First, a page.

Looking back over this collection of papers, extra poignancy is given to the 2014 seminar at York St John University by the recognition that this was the last seminar that benefited from John Hull’s participation. John died on 28 July 2015. This volume is dedicated to his memory.
In the opening essay, Kerstin von Brömssen (from Sweden) sets the scene by defining and discussing the notion of intersectionality, and by exploring the place for intersectionality in research on religion and values education. In chapter 2, Karin Sporre (also from Sweden) employs the notion of intersectionality to explore gender in research on religious education and values education.
In chapters 3 and 4, Elisabeth Arweck and Leslie J. Francis, Gemma Penny (from the United Kingdom), Gareth Byrne, and Bernadette Sweetman (from the Republic of Ireland) employ the notion of intersectionality to develop new perspectives on the Young People’s Attitudes to Religious Diversity Project conducted initially in England, Northern Ireland, Scotland, and Wales, and subsequently extended to the Republic of Ireland. Chapter 3 draws on qualitative data and chapter 4 draws on quantitative data. Then in chapter 5, Tove Nicolaisen (from Norway) draws on research conducted among Hindu children to analyse how the intersection of religion, culture, language, ethnicity, nationality, and family shape their identity claims.
In chapter 6, Doug Blomberg (from Canada) takes up the theme of diversity. He argues that religious educators should promote acceptance rather than tolerance of people who are ‘different’ and towards whom prejudice is pervasive. He argues that we must often will ourselves to turn from what reason and feeling impel us towards. This requires our willing acceptance of others in all their difference from us.
In chapter 7, Dörthe Vieregge (from Germany) examines the importance of social context for the religious identity of young people. Her case is documented by an analysis of the role of religion in the lives of socially and economically disadvantaged young people in Hamburg, Germany.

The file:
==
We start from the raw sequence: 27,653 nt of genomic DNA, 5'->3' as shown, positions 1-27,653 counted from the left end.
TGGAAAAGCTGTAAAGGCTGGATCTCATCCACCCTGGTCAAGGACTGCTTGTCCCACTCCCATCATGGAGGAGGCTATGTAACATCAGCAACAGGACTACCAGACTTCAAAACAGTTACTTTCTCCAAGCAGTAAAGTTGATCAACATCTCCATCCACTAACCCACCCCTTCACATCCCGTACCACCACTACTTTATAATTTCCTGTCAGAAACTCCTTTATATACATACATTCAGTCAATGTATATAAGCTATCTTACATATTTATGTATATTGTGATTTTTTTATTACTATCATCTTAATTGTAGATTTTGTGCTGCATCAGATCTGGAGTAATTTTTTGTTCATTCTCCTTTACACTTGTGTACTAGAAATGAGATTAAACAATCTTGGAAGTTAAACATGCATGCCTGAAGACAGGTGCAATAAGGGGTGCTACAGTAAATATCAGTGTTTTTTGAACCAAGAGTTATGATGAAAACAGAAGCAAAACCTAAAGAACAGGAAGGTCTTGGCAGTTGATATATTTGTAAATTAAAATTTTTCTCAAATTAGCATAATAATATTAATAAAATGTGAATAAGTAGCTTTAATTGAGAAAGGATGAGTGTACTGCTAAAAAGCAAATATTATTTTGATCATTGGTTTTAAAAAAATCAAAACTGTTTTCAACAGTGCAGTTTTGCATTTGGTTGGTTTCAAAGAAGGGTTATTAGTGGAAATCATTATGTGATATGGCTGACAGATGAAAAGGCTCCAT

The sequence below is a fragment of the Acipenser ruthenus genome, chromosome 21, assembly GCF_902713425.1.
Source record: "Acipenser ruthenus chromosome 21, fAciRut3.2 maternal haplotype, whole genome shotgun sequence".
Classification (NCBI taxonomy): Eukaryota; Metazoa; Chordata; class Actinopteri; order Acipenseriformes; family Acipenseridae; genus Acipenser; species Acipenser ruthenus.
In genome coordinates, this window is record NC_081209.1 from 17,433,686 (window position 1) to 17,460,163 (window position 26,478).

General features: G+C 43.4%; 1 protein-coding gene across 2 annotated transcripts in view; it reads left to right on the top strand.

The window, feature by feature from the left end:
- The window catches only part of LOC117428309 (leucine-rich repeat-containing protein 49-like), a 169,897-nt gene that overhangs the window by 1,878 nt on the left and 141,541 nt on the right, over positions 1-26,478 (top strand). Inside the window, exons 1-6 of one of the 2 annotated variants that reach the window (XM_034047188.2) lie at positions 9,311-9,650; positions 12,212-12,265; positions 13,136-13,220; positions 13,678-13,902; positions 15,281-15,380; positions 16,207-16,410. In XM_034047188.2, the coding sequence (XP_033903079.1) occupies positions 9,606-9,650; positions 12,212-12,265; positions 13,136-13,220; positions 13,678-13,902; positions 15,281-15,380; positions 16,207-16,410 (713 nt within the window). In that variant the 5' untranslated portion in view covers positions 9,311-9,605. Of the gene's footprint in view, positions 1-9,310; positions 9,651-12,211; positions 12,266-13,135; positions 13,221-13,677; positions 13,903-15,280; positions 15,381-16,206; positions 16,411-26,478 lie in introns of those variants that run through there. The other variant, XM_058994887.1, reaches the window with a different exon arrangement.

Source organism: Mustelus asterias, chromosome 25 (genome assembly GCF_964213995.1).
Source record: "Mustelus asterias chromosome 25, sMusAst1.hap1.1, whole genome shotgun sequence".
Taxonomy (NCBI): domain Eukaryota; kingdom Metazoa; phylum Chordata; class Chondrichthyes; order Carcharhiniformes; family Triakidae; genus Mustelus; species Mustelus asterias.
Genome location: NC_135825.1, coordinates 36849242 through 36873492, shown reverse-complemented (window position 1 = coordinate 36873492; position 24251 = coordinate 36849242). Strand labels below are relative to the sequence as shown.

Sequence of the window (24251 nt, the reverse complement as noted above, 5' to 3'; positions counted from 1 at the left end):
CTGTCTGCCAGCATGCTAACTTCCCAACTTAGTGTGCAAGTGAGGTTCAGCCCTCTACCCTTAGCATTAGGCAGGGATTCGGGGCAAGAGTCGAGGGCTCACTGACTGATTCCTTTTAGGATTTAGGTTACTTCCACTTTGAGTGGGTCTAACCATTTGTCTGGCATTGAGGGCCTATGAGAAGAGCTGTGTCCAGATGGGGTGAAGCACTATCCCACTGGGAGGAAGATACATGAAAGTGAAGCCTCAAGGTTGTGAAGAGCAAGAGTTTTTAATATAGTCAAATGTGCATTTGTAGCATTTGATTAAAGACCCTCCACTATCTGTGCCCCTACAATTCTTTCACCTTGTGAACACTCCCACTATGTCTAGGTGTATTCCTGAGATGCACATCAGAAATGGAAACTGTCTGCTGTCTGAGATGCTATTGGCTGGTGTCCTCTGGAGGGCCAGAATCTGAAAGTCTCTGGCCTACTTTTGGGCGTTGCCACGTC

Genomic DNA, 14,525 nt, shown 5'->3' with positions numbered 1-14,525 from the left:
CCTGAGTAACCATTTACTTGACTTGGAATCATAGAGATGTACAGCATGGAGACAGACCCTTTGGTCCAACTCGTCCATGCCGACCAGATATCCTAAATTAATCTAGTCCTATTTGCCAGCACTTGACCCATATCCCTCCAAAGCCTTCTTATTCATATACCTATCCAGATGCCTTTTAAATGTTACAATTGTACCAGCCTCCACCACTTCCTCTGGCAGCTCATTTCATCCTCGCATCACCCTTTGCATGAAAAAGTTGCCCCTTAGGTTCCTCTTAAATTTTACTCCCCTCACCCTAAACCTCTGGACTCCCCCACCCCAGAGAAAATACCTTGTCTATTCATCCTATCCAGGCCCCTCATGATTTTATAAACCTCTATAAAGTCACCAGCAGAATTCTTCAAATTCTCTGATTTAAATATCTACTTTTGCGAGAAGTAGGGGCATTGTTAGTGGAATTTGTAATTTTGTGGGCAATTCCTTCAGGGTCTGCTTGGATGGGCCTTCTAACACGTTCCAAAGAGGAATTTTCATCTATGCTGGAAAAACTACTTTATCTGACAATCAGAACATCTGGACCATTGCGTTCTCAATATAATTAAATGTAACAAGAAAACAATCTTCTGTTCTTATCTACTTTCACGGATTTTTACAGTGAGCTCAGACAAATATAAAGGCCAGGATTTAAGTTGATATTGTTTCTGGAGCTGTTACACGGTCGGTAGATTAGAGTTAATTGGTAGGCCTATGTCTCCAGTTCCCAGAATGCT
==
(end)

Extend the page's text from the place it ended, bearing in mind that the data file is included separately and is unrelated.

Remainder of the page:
In chapter 8, Denise Cush (from the United Kingdom) examines how religious studies in universities and religious education in schools ← x | xi → can address inequalities of gender, of sexual orientation, and of religion and beliefs. She draws on feminist and queer theory to critique both the content and methodology of religious studies as a discipline, and the ways in which it can become a vehicle for liberation.
In chapter 9, Dzintra Iliško (from Latvia) examines the life stories of five women academics from Latvia. The analysis reveals plural intersections among religious, secular, and academic discourses in the lives of these women; and explores the impact of intersectionality of religion, gender, and class on their lives.
In chapter 10, Mario O. D’Souza CSB (Canada), working in a Catholic tradition, draws on the philosophy of Jacques Maritain and Bernard Lonergan, and Charles Taylor to discuss equality, difference, and our historical condition. In chapter 11, Bernd Schröder (from Germany) offers a close reading of Protestant thinking dealing with plurality and diversity, starting from biblical references such as Paul’s letter to the Galatians.
In the final essay (chapter 12), Jeff Astley (from the United Kingdom) makes a general plea for taking seriously those people who claim to be ‘just ordinary’. The reader is encouraged to value ordinariness more highly as something that is central to human flourishing, and in intersection with the forces of economic, social, political, educational, and spiritual wealth creation.
Taken together, these twelve essays provide a flavour of the wealth, richness, and diversity of the many contributions offered to ISREV 2014 and stimulated by the challenge to see ongoing research within the fields of religious education and values through the lens of the theme of ‘Diversity and Intersectionality’.
- XII, 256
- ISBN (PDF)
- ISBN (ePUB)
- ISBN (MOBI)
- ISBN (Book)
- Publication date
- 2018 (August)
- Diversity Intersectionality Religious education
- Oxford, Bern, Berlin, Bruxelles, Frankfurt am Main, New York, Wien, 2016. XII, 256 pp.